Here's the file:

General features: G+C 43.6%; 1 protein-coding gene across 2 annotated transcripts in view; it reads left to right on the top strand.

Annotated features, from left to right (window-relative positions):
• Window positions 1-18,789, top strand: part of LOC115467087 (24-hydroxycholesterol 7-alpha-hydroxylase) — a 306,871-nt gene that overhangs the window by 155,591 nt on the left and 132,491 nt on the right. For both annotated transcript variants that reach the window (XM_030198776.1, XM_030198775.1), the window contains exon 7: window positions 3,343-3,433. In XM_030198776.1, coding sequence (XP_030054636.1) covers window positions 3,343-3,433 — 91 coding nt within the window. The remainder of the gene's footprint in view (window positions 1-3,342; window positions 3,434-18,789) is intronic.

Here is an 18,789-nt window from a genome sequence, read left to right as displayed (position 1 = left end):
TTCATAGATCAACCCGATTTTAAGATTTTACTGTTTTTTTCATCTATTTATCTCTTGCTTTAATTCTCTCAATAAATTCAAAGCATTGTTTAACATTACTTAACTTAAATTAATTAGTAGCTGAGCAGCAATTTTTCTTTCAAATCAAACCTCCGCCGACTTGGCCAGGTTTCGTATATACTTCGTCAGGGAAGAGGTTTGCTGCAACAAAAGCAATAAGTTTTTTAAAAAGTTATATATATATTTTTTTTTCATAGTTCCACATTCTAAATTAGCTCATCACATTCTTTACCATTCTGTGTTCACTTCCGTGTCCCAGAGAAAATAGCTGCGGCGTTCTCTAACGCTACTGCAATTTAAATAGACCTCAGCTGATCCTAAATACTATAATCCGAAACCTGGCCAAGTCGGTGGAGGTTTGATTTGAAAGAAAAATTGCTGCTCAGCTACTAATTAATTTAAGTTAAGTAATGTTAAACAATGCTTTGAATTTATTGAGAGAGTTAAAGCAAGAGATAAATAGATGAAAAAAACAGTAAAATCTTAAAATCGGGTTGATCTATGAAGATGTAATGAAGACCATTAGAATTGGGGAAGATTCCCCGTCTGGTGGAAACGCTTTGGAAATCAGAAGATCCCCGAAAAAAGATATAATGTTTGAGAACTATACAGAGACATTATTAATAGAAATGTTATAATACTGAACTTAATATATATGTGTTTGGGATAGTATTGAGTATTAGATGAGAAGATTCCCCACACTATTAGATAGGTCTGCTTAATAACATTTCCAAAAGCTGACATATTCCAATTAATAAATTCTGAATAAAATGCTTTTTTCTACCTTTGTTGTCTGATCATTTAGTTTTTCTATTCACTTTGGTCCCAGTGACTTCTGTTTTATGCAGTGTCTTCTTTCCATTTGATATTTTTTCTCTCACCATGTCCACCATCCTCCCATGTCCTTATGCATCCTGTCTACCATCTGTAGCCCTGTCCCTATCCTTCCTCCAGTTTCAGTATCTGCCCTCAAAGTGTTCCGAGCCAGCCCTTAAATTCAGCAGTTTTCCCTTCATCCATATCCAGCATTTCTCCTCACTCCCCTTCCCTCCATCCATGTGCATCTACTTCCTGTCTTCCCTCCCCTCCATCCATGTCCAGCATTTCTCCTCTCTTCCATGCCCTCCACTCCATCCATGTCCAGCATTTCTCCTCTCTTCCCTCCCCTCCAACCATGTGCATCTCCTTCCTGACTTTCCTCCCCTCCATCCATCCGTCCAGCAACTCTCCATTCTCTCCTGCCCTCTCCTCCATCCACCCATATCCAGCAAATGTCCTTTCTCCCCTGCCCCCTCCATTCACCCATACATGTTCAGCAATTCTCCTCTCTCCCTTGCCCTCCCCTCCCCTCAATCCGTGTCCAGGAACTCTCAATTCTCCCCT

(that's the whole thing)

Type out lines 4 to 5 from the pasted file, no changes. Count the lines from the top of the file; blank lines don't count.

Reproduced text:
Here is an 18,789-nt window from a genome sequence, read left to right as displayed (position 1 = left end):
TTCATAGATCAACCCGATTTTAAGATTTTACTGTTTTTTTCATCTATTTATCTCTTGCTTTAATTCTCTCAATAAATTCAAAGCATTGTTTAACATTACTTAACTTAAATTAATTAGTAGCTGAGCAGCAATTTTTCTTTCAAATCAAACCTCCGCCGACTTGGCCAGGTTTCGTATATACTTCGTCAGGGAAGAGGTTTGCTGCAACAAAAGCAATAAGTTTTTTAAAAAGTTATATATATATTTTTTTTTCATAGTTCCACATTCTAAATTAGCTCATCACATTCTTTACCATTCTGTGTTCACTTCCGTGTCCCAGAGAAAATAGCTGCGGCGTTCTCTAACGCTACTGCAATTTAAATAGACCTCAGCTGATCCTAAATACTATAATCCGAAACCTGGCCAAGTCGGTGGAGGTTTGATTTGAAAGAAAAATTGCTGCTCAGCTACTAATTAATTTAAGTTAAGTAATGTTAAACAATGCTTTGAATTTATTGAGAGAGTTAAAGCAAGAGATAAATAGATGAAAAAAACAGTAAAATCTTAAAATCGGGTTGATCTATGAAGATGTAATGAAGACCATTAGAATTGGGGAAGATTCCCCGTCTGGTGGAAACGCTTTGGAAATCAGAAGATCCCCGAAAAAAGATATAATGTTTGAGAACTATACAGAGACATTATTAATAGAAATGTTATAATACTGAACTTAATATATATGTGTTTGGGATAGTATTGAGTATTAGATGAGAAGATTCCCCACACTATTAGATAGGTCTGCTTAATAACATTTCCAAAAGCTGACATATTCCAATTAATAAATTCTGAATAAAATGCTTTTTTCTACCTTTGTTGTCTGATCATTTAGTTTTTCTATTCACTTTGGTCCCAGTGACTTCTGTTTTATGCAGTGTCTTCTTTCCATTTGATATTTTTTCTCTCACCATGTCCACCATCCTCCCATGTCCTTATGCATCCTGTCTACCATCTGTAGCCCTGTCCCTATCCTTCCTCCAGTTTCAGTATCTGCCCTCAAAGTGTTCCGAGCCAGCCCTTAAATTCAGCAGTTTTCCCTTCATCCATATCCAGCATTTCTCCTCACTCCCCTTCCCTCCATCCATGTGCATCTACTTCCTGTCTTCCCTCCCCTCCATCCATGTCCAGCATTTCTCCTCTCTTCCATGCCCTCCACTCCATCCATGTCCAGCATTTCTCCTCTCTTCCCTCCCCTCCAACCATGTGCATCTCCTTCCTGACTTTCCTCCCCTCCATCCATCCGTCCAGCAACTCTCCATTCTCTCCTGCCCTCTCCTCCATCCACCCATATCCAGCAAATGTCCTTTCTCCCCTGCCCCCTCCATTCACCCATACATGTTCAGCAATTCTCCTCTCTCCCTTGCCCTCCCCTCCCCTCAATCCGTGTCCAGGAACTCTCAATTCTCCCCT